Government spending on elderly and children
In the overall federal budget, nearly 4 in 10 dollars go to the elderly and disabled, a percentage that has nearly quadrupled in 50 years. About one in 10 dollars goes to children, a number stable for a decade. Read the graphic, then click to see how the numbers were arrived at.
Big gap in spending on young, old
The numbers we present here may seem very straightforward. But they're not. As we discussed them with experts all along the ideological spectrum, several of them raised warning flags about taking these figures uncritically.
For starters, choosing which factors to count, and which to exclude, can make a difference. As we see in these tables, adding in state and local expenditures greatly reduces -- but certainly doesn't eliminate -- the spending gap between elderly recipients and children.
And boiling it down to a zero-sum game between young and old can make it seem as if those were the only choices. Indeed, other portions of the federal budget could be targeted instead, from defense spending to interest on the debt. Or people might be willing to pay higher taxes for government to do more.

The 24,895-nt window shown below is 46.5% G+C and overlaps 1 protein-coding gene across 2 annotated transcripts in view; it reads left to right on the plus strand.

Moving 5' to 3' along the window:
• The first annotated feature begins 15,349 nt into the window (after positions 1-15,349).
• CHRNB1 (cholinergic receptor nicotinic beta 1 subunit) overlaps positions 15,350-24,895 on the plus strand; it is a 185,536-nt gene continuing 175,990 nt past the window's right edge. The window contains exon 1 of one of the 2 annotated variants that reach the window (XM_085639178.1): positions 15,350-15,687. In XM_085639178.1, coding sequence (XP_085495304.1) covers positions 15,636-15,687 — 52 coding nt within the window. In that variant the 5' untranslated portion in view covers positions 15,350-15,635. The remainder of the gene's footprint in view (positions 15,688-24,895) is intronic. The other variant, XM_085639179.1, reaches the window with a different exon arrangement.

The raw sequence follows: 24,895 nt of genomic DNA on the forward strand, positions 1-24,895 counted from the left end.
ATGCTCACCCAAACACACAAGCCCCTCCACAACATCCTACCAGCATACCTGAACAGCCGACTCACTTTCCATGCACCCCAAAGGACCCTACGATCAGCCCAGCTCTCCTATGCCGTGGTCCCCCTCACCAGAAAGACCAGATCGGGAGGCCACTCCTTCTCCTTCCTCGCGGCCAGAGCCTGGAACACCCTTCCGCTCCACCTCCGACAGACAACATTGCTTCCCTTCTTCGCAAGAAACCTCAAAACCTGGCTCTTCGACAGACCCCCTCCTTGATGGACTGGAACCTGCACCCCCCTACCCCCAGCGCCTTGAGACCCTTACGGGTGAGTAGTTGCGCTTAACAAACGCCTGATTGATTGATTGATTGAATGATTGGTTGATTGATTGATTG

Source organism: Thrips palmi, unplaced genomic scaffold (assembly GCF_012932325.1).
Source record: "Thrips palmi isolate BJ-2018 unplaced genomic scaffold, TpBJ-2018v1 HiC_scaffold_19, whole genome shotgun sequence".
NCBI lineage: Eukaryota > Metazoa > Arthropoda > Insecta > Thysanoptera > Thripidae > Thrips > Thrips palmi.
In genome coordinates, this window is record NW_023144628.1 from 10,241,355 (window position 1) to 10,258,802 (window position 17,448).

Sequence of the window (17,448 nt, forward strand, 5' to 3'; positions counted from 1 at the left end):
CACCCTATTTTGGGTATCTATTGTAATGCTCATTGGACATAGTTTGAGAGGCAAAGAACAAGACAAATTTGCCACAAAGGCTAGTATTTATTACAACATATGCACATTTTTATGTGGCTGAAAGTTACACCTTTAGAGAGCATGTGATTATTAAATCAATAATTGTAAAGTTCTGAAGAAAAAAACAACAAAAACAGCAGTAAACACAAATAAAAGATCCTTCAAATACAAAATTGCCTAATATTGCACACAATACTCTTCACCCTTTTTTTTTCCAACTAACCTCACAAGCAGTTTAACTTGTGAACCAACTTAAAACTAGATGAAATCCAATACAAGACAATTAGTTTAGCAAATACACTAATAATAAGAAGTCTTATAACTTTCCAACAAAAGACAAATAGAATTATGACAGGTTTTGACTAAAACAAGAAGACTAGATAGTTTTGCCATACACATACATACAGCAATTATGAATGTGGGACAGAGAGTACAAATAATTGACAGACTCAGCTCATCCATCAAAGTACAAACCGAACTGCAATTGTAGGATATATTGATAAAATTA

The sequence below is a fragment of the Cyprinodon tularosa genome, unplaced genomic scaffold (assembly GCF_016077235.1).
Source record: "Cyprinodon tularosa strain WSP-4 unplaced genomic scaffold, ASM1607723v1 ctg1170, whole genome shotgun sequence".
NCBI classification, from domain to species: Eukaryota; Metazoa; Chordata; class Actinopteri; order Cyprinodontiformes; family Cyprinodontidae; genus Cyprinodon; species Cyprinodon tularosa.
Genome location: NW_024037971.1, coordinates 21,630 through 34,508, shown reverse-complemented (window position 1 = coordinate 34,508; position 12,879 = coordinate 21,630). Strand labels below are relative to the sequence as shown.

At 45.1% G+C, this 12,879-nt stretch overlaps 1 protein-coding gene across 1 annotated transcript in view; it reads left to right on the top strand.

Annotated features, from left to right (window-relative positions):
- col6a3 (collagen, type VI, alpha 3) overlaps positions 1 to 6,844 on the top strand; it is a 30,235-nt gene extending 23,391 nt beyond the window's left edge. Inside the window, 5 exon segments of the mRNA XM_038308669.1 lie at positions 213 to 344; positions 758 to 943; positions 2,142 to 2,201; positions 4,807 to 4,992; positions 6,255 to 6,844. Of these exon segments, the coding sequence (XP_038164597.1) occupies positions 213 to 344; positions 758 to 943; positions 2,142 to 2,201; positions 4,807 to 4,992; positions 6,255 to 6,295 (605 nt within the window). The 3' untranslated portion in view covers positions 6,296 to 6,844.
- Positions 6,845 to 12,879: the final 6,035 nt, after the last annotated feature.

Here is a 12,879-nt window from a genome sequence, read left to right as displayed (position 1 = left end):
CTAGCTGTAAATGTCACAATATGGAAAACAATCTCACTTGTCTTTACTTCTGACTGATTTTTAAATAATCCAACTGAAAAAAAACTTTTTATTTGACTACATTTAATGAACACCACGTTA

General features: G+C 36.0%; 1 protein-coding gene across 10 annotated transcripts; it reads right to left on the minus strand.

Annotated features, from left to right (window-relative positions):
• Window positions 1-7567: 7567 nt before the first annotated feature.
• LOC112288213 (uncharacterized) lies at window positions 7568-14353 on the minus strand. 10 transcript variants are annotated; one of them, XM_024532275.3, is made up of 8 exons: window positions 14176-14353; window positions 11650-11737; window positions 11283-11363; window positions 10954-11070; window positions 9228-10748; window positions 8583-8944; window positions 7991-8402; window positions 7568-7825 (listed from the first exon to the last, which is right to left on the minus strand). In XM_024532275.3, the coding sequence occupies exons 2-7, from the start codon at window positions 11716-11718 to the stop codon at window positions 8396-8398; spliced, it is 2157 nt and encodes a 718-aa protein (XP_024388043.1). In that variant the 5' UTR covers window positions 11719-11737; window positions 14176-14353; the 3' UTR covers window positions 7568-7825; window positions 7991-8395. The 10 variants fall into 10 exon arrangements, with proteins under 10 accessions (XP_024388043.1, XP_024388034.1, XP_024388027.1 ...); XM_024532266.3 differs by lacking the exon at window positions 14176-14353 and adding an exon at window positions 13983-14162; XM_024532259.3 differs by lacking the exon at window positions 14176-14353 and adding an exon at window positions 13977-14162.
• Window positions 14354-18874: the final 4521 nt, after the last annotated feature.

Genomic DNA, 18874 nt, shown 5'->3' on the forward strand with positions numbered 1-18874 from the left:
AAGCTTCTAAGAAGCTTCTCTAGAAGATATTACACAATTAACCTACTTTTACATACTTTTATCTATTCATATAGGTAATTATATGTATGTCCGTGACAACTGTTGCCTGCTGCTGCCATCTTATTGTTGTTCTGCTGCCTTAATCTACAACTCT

Perhaps most crucially, if you spend dollars on the old, that can indirectly aid the young, and vice versa.
Imagine you're a teenager. If the government didn't spend Social Security on your elderly grandfather or your disabled brother, your parents would have to pick up the slack -- and your parents would have less money to spend on you. The reverse is also true: If your local government didn't spend money on your public school, your grandfather might have to shell out more money for your education, which would reduce the money he can spend on food and housing. Or perhaps you wouldn't be well educated at all and would be less likely to become a productive member of society. It has been estimated that spending three dollars for an elder saves one dollar for a child, and vice versa.
Finally, some experts suggest that the issue isn't spending on the elderly versus spending on children. Rather, it's a question of what policies can promote high employment and growth versus policies that promote consumption today.
Louis Jacobson, Times staff writer
Based on interviews with Eugene Steuerle, Julia Isaacs, Katherine Toran, Caleb Quakenbush (Urban Institute); Henry Aaron (Brookings Institution); Timothy Smeeding (University of Wisconsin); Douglas
Besharov (University of Maryland); Regan Lachapelle (Center on Budget and Policy Priorities), Chris Edwards, Jagadeesh Gokhale (Cato Institute).
[Last modified: Jan 25, 2013 03:04 PM]
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